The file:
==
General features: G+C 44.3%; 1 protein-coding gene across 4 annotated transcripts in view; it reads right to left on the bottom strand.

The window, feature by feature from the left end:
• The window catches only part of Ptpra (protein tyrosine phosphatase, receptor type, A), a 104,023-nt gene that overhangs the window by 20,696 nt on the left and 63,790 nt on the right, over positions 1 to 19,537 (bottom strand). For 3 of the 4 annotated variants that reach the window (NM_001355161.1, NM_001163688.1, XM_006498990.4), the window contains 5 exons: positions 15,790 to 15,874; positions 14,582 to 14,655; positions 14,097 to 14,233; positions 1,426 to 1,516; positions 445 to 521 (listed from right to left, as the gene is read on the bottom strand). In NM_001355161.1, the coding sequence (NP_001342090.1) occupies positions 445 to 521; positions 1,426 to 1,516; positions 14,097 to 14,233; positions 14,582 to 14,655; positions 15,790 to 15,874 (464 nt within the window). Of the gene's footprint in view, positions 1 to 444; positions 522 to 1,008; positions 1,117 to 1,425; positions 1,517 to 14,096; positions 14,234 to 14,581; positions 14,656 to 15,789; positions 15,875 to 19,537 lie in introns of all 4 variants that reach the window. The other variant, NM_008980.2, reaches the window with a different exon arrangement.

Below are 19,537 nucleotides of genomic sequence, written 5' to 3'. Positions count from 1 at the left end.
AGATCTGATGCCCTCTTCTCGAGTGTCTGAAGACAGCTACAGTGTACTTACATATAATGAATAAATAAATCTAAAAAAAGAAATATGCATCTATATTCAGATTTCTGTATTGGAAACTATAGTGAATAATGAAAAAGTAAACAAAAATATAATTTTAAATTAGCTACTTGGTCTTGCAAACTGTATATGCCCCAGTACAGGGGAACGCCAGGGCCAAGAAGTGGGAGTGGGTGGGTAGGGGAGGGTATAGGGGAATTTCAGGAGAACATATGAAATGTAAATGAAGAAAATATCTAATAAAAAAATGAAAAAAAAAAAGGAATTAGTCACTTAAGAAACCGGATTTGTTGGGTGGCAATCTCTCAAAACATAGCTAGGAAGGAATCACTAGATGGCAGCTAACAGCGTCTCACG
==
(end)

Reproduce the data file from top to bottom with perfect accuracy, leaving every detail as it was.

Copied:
General features: G+C 44.3%; 1 protein-coding gene across 4 annotated transcripts in view; it reads right to left on the bottom strand.

The window, feature by feature from the left end:
• The window catches only part of Ptpra (protein tyrosine phosphatase, receptor type, A), a 104,023-nt gene that overhangs the window by 20,696 nt on the left and 63,790 nt on the right, over positions 1 to 19,537 (bottom strand). For 3 of the 4 annotated variants that reach the window (NM_001355161.1, NM_001163688.1, XM_006498990.4), the window contains 5 exons: positions 15,790 to 15,874; positions 14,582 to 14,655; positions 14,097 to 14,233; positions 1,426 to 1,516; positions 445 to 521 (listed from right to left, as the gene is read on the bottom strand). In NM_001355161.1, the coding sequence (NP_001342090.1) occupies positions 445 to 521; positions 1,426 to 1,516; positions 14,097 to 14,233; positions 14,582 to 14,655; positions 15,790 to 15,874 (464 nt within the window). Of the gene's footprint in view, positions 1 to 444; positions 522 to 1,008; positions 1,117 to 1,425; positions 1,517 to 14,096; positions 14,234 to 14,581; positions 14,656 to 15,789; positions 15,875 to 19,537 lie in introns of all 4 variants that reach the window. The other variant, NM_008980.2, reaches the window with a different exon arrangement.

Below are 19,537 nucleotides of genomic sequence, written 5' to 3'. Positions count from 1 at the left end.
AGATCTGATGCCCTCTTCTCGAGTGTCTGAAGACAGCTACAGTGTACTTACATATAATGAATAAATAAATCTAAAAAAAGAAATATGCATCTATATTCAGATTTCTGTATTGGAAACTATAGTGAATAATGAAAAAGTAAACAAAAATATAATTTTAAATTAGCTACTTGGTCTTGCAAACTGTATATGCCCCAGTACAGGGGAACGCCAGGGCCAAGAAGTGGGAGTGGGTGGGTAGGGGAGGGTATAGGGGAATTTCAGGAGAACATATGAAATGTAAATGAAGAAAATATCTAATAAAAAAATGAAAAAAAAAAAGGAATTAGTCACTTAAGAAACCGGATTTGTTGGGTGGCAATCTCTCAAAACATAGCTAGGAAGGAATCACTAGATGGCAGCTAACAGCGTCTCACG